Well that depends. Do you want good search engine rankings in Web 2.0? Because I think you do. Site maps are not just good for users, site maps, even on the page, even HTML site maps can also be a fantastic way to distribute page rank throughout your site. One of the best ways to test out how crawlable is your site is to click around within your site and see if you can reach every page.
Well if you’ve got an HTML site map, you’re pretty much guaranteed that you’re able to get to every page. There’s different ways to do them. If you have a ton of pages, maybe you want to break your site map down and maybe have it chronologically or alphabetically so you don’t have to have thousands of links all on one page.
In many cases you can find out, what are the top pages that I care about, or even if you don’t want to highlight every single page you can highlight the top-level categories on your site. So those are some of the factors to think about. I think it’s always useful to have an HTML site map.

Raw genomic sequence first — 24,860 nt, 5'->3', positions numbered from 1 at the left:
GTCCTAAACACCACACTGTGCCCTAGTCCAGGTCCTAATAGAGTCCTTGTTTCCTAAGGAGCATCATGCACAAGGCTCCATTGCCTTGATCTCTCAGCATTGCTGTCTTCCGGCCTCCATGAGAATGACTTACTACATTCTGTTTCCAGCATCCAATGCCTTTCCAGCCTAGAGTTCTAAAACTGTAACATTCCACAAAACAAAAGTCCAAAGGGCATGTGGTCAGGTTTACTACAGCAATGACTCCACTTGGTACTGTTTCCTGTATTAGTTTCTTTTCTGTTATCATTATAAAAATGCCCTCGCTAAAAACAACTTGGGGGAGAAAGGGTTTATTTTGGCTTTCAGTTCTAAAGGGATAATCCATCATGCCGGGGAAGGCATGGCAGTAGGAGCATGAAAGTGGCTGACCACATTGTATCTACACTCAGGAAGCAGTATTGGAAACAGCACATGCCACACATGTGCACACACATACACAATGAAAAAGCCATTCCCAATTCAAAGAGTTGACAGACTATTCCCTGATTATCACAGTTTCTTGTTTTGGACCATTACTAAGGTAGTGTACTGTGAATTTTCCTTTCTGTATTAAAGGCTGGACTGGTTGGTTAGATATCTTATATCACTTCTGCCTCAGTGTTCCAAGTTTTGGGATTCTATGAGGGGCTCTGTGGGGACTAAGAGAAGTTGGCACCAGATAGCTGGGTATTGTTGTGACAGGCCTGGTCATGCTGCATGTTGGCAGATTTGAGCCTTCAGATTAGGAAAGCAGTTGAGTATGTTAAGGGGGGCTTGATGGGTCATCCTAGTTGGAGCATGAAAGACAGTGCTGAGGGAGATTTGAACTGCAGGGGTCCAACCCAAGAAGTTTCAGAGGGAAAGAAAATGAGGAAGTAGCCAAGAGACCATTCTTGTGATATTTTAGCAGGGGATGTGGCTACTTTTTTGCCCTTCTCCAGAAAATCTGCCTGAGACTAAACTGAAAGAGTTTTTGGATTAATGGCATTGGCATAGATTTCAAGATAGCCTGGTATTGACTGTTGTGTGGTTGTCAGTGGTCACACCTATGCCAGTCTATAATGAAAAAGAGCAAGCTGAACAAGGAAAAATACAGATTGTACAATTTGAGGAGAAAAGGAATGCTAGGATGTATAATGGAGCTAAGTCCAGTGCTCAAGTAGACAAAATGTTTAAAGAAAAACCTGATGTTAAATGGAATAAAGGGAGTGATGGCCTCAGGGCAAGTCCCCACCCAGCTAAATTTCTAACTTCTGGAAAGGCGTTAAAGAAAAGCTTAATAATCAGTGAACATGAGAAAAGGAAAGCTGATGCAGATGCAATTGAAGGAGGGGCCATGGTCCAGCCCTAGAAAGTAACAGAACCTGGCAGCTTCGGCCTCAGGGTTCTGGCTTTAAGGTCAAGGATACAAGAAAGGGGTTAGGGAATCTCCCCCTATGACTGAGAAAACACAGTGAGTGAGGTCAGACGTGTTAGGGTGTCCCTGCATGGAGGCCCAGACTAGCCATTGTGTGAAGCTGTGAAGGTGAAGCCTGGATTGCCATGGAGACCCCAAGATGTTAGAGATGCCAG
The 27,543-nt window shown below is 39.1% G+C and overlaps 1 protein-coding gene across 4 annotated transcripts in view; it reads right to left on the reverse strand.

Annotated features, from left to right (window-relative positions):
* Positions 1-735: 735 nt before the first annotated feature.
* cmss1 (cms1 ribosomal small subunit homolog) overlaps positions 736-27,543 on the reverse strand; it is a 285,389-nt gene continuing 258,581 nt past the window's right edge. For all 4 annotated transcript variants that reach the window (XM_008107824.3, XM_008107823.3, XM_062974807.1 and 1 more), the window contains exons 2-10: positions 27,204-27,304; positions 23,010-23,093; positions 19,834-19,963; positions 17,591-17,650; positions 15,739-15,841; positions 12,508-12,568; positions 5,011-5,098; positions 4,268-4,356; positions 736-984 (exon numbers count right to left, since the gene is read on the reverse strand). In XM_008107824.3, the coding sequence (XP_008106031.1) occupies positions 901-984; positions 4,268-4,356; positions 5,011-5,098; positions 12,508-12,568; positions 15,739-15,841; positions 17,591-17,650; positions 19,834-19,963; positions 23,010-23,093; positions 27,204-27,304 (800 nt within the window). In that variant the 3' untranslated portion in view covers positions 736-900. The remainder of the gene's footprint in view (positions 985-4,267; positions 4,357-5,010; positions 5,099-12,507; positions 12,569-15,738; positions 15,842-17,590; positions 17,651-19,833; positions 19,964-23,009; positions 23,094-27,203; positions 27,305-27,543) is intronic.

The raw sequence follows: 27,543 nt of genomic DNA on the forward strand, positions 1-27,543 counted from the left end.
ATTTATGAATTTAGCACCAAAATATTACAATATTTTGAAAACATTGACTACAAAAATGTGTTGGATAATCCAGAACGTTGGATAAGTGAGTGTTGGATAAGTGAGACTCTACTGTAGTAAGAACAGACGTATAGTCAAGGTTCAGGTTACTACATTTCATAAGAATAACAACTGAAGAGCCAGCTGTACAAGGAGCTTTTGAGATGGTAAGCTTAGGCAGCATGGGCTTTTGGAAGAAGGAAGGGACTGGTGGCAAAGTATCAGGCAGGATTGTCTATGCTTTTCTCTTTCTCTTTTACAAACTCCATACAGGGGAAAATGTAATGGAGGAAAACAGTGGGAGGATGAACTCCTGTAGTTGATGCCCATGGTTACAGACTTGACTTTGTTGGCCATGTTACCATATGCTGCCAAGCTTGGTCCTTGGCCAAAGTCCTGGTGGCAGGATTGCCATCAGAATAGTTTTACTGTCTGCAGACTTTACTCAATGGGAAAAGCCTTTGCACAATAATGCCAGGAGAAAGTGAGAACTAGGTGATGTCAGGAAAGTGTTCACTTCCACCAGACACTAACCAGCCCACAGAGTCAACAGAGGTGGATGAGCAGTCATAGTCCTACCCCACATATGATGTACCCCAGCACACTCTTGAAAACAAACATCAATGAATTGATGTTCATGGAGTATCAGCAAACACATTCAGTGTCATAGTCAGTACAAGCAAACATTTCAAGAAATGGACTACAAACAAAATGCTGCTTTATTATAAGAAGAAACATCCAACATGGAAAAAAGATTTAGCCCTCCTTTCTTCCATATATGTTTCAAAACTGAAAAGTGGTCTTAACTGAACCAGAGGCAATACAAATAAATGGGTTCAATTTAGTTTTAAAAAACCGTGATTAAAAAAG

On my blog for example, I have a sidebar with all the posts from each month going back all the way to like 2005 or whenever I started my blog. And that’s a very simple way that users can go back in time, and Googlebot can go back and find all of these individual posts as well.
Not to have only a XML site map that you submit to Google webmaster console. It’s very handy, it’s good usability, and it can be great for your search results.
by Matt Cutts - Google's Head of Search Quality Team